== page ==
Written by: Loretta Jaunzarins, Pastor of Grace Lutheran Church, Hamilton and Life-Cycle Celebrant
I have had a relationship with rituals and rites of passage throughout my life. As a child, my parents said a prayer before we ate our meals and when I got to be about five or six, it was my turn to recite the blessing. Being a religious family, my mother sent us out the door to school with a blessing that God would watch over us and help us to be kind that day. At night, my siblings and I said our prayers before bed. Although I left my parents’ Protestant denomination by the time I was in my early twenties, these religious rituals helped me connect with something greater than myself. Since I was a child I have been on a journey of connecting with this greater power and acknowledge my parent’s guidance for starting me on that journey. As I grew, I rejected my parents’ understanding of God, but I didn’t reject the higher power and the journey. (I later learned that rejection was quite normal.)
As a family, we went to religious services weekly. I especially connected to the Christian ritual of communion or Eucharist. What can more be more intriguing for a child, in an otherwise seemingly very long service, than plates of cubed bread and small cups of grape juice being passed around? Christmas and Easter services linger in my mind. I can still hear the music, see the bright red of the Poinsettias and smell the Easter lilies. Aren’t our brains fascinating!
My parents came to Canada from war-torn Europe and gardening and the outdoors were important to them. Every spring we went to a garden centre after my father got home from work. It was a yearly family ritual that I loved. My mother’s favourite flower, among the dozens she purchased, were snapdragons. My father chose the tomato and other vegetable plants. As soon as we arrived home the planting ritual began. It was the one night of the year when my mother lingered outside in her garden until it really got dark and late. It was one night that my father got us into bed.
We had other rituals throughout the year. Each family member’s birthday was celebrated with a special dinner and a cake plus a small party with friends and relatives. My mother baked and cooked traditional Latvian food at Easter and Christmas. We celebrated being Canadian with Thanksgiving turkey and the backyard BBQ which became all the rage in the 1950s. We went to the beach in the summer and on one-day fishing trips. To really give us the outdoor experience we camped and cottaged at Temagami and Wellington.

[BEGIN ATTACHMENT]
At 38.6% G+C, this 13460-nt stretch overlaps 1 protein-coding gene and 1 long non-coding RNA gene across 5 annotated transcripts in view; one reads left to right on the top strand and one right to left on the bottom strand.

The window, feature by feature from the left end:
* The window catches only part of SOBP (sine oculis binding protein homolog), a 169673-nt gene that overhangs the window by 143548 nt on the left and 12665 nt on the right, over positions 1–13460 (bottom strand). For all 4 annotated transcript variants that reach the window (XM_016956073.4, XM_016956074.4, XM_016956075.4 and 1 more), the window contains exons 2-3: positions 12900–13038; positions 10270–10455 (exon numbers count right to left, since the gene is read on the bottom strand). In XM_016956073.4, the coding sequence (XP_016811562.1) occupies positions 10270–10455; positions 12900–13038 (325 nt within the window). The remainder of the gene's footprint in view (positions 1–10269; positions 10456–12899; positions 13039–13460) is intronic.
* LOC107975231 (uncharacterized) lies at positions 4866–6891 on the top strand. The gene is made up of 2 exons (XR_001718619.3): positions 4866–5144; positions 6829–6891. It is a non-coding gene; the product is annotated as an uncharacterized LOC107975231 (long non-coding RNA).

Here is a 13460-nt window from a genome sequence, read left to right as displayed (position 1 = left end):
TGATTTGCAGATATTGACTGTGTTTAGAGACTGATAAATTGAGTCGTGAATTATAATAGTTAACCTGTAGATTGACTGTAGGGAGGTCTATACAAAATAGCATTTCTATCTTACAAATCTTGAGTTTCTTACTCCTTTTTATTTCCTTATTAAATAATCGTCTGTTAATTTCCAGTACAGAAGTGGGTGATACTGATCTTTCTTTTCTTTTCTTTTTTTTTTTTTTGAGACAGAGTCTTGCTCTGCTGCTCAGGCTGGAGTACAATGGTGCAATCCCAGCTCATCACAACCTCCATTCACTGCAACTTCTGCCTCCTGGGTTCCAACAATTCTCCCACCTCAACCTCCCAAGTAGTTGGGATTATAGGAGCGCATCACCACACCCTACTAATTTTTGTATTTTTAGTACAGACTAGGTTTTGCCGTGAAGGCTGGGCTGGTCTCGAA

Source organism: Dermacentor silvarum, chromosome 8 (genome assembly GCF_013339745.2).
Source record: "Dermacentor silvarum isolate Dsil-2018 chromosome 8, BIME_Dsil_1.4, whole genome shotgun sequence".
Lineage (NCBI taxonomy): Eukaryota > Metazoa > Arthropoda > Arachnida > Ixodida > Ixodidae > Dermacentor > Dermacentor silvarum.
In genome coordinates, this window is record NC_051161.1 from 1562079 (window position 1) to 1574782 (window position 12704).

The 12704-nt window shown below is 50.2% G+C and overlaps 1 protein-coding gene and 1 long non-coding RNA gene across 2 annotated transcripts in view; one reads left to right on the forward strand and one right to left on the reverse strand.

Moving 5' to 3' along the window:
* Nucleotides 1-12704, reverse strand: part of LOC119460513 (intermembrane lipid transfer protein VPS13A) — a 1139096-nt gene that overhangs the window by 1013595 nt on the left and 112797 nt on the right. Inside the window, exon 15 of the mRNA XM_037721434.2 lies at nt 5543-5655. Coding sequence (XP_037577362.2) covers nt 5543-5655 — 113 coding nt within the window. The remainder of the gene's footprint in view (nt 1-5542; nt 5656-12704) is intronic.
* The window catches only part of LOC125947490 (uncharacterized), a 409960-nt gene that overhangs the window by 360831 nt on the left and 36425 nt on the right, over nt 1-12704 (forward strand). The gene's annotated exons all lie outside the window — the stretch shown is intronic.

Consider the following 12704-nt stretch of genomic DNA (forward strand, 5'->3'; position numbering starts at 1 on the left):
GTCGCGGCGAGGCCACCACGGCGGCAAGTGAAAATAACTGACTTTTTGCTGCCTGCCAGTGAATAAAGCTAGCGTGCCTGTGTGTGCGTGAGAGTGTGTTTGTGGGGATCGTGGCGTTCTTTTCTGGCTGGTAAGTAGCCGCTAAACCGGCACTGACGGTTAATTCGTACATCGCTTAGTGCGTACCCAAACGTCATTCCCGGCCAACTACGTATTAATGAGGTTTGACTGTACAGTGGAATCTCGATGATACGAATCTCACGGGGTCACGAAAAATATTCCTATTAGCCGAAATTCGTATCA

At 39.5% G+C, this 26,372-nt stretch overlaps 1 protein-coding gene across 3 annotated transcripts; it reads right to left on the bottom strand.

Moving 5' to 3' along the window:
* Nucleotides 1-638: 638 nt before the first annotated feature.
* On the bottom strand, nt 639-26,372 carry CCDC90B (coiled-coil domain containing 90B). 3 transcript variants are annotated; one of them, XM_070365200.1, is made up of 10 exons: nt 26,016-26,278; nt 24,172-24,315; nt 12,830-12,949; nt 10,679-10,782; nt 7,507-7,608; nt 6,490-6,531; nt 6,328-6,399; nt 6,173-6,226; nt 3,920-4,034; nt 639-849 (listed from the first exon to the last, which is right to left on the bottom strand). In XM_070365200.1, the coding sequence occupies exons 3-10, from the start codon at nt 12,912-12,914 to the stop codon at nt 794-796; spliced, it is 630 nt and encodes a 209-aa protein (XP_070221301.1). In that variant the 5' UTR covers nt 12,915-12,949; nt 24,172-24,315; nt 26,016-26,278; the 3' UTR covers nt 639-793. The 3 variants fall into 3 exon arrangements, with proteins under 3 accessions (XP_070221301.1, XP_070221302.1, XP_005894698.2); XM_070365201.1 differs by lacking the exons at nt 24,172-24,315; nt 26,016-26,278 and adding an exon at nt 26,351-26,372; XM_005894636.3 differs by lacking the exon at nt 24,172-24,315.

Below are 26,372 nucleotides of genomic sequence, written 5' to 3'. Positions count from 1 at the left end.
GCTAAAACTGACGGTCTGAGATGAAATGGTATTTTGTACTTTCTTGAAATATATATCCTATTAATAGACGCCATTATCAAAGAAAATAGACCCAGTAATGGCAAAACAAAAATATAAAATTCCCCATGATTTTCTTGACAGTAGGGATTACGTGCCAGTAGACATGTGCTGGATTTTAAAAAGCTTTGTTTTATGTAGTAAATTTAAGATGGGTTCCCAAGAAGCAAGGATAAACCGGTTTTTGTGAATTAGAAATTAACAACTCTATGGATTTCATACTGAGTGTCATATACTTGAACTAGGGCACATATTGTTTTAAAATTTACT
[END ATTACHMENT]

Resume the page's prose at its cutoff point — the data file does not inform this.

Then, as I grew, I heard that people died and tried to figure out what that meant. I didn’t understand death, but I knew that my mother would lovingly bake bread or a casserole and we would take it to a neighbour. My parents would go to funerals while a neighbour watched us. I remember weddings in our family and the church community. It was an exciting time compared to funerals. I learned that both were important. And when babies were born there was also a great celebration. In looking back, I can see that each year was full of traditional ritual practices in my family and then occasions that maybe weren’t expected but needed to be marked and honoured.
The rituals my family practiced gave me a sense of belonging and a connection to my past. My paternal grandparents got caught behind the Iron Curtain, but traditional Latvian food at Easter and Christmas connected us with them at the moment. Celebrating family birthdays made me feel welcomed and an important member of the family. Rituals around birth, marriage and death helped me make sense of change and to expect the unexpected. Sacred places weren’t just church spaces, but anywhere I wanted them to be whether my mother’s garden, making a sandcastle on a beach or hiking trails in northern Ontario.